Kieran O'Flynn (left) Professor Noel Clarke (right)

Prestigious award for urological cancer surgeon

Urological Cancer Surgeon Professor Noel Clarke has been awarded the prestigious St Peter’s Medal by the British Association of Urological Surgeons (BAUS). It recognises his sustained contributions to the advancement of urology.

The St Peter’s medal is the highest honour that the national association can give. It is awarded annually and it is the first time in 48 years that it has been awarded to a urologist in the North West.

Professor Clarke has been a Consultant Urological Surgeon at Salford Royal and The Christie since 1993 and has an international reputation for his expertise in the treatment of bladder, prostate, renal and testis cancer and in the management of complex pelvic and retroperitoneal tumours.

He heads the genito-urinary cancer research team at the MCRC / Manchester Cancer Institute and The Christie and was appointed as Professor of Urological Oncology at The University of Manchester in 2007.  He is joint Principal Investigator for the STAMPEDE study, the world’s largest prostate cancer trial. Since its opening in 2005 more than 10,000 participants have joined the study, which has already reported internationally practice-changing results and improved cancer outcomes and survival with novel treatments.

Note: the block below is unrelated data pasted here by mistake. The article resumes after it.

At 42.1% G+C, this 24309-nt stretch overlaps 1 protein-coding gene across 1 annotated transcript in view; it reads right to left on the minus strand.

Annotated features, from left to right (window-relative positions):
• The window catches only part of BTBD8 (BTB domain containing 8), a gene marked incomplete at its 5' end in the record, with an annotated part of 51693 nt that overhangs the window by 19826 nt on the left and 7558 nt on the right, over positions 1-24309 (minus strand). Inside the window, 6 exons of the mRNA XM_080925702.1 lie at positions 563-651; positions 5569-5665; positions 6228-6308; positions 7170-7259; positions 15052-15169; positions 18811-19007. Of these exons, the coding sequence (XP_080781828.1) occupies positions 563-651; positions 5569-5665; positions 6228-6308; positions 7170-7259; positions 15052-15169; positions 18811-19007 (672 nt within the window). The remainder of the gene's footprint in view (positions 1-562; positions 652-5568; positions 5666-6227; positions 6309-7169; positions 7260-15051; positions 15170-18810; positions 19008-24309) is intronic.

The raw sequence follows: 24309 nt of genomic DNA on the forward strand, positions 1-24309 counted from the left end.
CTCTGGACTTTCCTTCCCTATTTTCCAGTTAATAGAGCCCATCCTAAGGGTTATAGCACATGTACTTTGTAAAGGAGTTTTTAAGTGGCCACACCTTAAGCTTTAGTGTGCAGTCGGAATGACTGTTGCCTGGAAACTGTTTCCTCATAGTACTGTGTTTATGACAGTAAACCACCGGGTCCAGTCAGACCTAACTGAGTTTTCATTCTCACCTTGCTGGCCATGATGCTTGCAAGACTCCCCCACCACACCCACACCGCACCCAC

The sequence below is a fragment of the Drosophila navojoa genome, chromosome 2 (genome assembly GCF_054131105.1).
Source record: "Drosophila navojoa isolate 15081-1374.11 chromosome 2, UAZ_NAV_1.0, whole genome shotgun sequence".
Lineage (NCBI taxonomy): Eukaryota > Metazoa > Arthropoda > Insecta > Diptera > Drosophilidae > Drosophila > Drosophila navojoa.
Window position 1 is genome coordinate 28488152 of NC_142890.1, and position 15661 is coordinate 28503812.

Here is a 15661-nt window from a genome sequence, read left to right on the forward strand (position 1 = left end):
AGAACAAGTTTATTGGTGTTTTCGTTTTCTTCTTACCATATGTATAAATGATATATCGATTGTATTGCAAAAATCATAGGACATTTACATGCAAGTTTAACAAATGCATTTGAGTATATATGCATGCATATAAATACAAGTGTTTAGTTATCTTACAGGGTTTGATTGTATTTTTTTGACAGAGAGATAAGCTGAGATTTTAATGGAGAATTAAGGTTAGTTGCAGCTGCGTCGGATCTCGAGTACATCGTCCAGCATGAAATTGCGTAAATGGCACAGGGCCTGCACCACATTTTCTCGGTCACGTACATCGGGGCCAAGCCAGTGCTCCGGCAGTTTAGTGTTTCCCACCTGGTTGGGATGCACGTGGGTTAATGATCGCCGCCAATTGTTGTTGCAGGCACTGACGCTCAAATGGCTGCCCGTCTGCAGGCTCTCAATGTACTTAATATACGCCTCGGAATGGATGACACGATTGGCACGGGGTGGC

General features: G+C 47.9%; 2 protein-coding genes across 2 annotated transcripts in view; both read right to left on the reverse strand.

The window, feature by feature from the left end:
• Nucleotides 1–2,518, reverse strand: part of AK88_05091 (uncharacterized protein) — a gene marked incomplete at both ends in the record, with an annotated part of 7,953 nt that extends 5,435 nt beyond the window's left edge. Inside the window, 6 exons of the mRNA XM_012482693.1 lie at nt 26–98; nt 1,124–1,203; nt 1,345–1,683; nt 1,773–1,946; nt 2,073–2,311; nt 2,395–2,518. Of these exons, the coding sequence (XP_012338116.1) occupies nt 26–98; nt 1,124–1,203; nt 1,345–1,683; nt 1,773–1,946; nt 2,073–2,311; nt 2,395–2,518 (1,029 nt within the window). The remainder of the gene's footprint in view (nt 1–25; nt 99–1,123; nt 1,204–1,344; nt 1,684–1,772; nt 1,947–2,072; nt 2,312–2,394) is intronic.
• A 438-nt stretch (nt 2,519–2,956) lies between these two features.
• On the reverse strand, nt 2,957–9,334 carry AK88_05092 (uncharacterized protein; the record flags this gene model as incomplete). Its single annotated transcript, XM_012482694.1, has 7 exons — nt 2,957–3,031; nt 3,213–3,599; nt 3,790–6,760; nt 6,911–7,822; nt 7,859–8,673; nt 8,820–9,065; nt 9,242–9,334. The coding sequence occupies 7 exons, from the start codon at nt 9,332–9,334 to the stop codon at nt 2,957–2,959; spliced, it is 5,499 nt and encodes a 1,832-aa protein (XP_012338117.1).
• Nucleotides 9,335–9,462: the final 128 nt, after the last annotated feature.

Professor Clarke advises various organisations, including NHS England, the National Institute for Clinical Excellence (NICE) and Cancer Research UK.

Professor Clarke was presented with the medal at the BAUS annual meeting in June.

This award continues Salford Royal’s distinguished record in the development of urological surgery in the UK. The very first medal winner was another Salford Royal pioneer, James Barlow (JB) MacAlpine, who was awarded the prize in 1949. MacAlpine established and was in charge of Salford Royal’s genito-urinary department. This was the first ever specialised department of urology in the country.

As well as writing a key textbook ‘Cystoscopy and urography’ (1927), he made improvements to the procedures for prostatectomy and described the first series of tumours of the bladder attributable to dye-manufacture in England.

The second St Peter’s medal winner was Mr Dennis Poole-Wilson CBE, one of the seven founder members of the British Association of Urologists and a surgeon at the Royal Manchester Children’s Hospital and Salford Royal Hospital.

Mr Kieran O’Flynn, another senior member of the current Salford team, has just completed his two- year tenure as BAUS President. He is pictured above left, presenting Professor Clarke with the medal.